27 Mar 19

“2018 was ALD’s best year ever”

"We’ve had just over 10% growth in 2018, almost all of it organic. It was ALD’s best year ever”, says Tim Albertsen, Deputy CEO of ALD. An impressive accomplishment in a challenging market. What’s in store now? 

The changeover from NEDC to WLTP, the festering diesel issue, a faltering world economy – not to mention the whole Brexit thing: the challenges were many this past year. But Tim Albertsen is smiling.

“ALD has been outperforming the market for some years now. That’s because of our strong foundation: our full-service lease product is still growing very fast, in particular with SMEs. Key to reaching this and other segments are our partnerships. So we’re in a good position to stay ahead of the market.”

Who are your partners?
“OEMs still represent the biggest portion of our partnerships. Then there are banks who want to diversify their services with a strong full-lease offer. In recent years, we’ve branched out to include retail partners, for example Blablacar and AXA, but also energy suppliers and new mobility providers. We’re currently looking at big retailers for private lease, perhaps also mobility services. We firmly believe that our partnership model still has lots of potential.”

Isn’t there also a potential downside to partnerships? They may end, after all.
“We get that question a lot from potential investors. But while some of our partnerships do end, the overall number increases. And most are quite stable, some are even more than 15 years old – and still expanding in scope, like our partnership with Nordea Finance in the Nordics. Of course, there’s always the risk of losing a big international key account. But these relationships are long, close and mutually beneficial. It’s not just plug-and-play.”

Germany was a difficult market last year. How did ALD perform?
“Our business model in Germany has always been a bit different. Germany is Europe’s most competitive market. To compete, you have to take a lot of risk on residual values. We decided long ago that’s not worthwhile to be in the most competitive segments. Yet Germany is one of our most developed markets – via our partnerships. They allow us to reach the Mittelstand and bypass the big corporate clients, except where we have commitments to global key accounts.”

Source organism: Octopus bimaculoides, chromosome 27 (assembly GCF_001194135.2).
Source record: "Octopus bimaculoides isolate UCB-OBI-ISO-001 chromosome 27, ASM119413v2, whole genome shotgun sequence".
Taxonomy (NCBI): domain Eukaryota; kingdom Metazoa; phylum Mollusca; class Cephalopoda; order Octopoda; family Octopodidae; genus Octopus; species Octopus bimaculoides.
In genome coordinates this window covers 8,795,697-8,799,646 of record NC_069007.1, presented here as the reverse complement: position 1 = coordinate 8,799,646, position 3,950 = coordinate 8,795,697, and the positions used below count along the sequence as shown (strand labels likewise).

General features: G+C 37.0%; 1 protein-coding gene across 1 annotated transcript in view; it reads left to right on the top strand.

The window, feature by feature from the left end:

Another difficult market is Turkey.
“Given the economic uncertainty in the country two and a half years ago, with several local players going bankrupt, we decided that it would be prudent to stabilize our fleet. The Turkish market is still a challenge with interest rates remaining high and we will continue to monitor local developments as we do in all of the markets where we are present.”

ALD made it its mission to become the leading player in Latin America. How is that going? 
“Our Latin American business is growing very nicely, thanks in part to some of our European customers – especially Spanish ones – that have a presence there. This shows the advantages of having a big pool of international key accounts.”
“Chile is growing really fast, which is impressive for a greenfield operation. Hot on its heels is Colombia, which hit the 1,000-vehicle mark in a very short time. In all, we’re very happy with our progress on the path to becoming market leader in the region.” 

And as for Asia-Pacific…
“… We’ve been interested for a long time, but also careful not to spread ourselves too thin. Now our structures in Latin America are up and running, we’re definitely looking at our options in Asia-Pacific. It’s a region with a lot of fleets, and a lot of our key accounts would like us there. Also: two-thirds of all megacities will be in Asia. Those are ideal venues for smart mobility. So that’s another reason. Asia-Pacific is the last part of the world where we should be present, but aren’t yet…”

Something else – private lease. You’ve said you prefer partnerships for this, rather than ALD’s own brand. Why?
“Because ALD isn’t a household brand. That would make promoting private lease under our own brand far costlier. Our first choice would be to work with partners with strong consumer-facing brand value, and with strong distribution networks. At some point we may offer ALD-branded private lease, but not right now.”

For electric-vehicle leasing, you’re working with major providers like E.ON (in Germany and elsewhere) and Enel (in Italy). What’s their motive to get into the game?
“EU law allows consumers to switch electricity providers almost overnight. These big providers already have strong customer relations. EV leasing is just another way to create a long-lasting relationship. If you have a leasing contract and a home charging station with one provider, you’ll be less inclined to switch to another one.” 

How is EV leasing evolving?
“It’s really taking off. We’ve seen a growing interest in EVs over the past 18 months – and a big increase in vehicles with alternative powertrains in our fleet. 
Supply remains a challenge, but that’s improving all the time. By 2020, OEMs promise a much wider range of EV models.”

Authored by: Steven Schoefs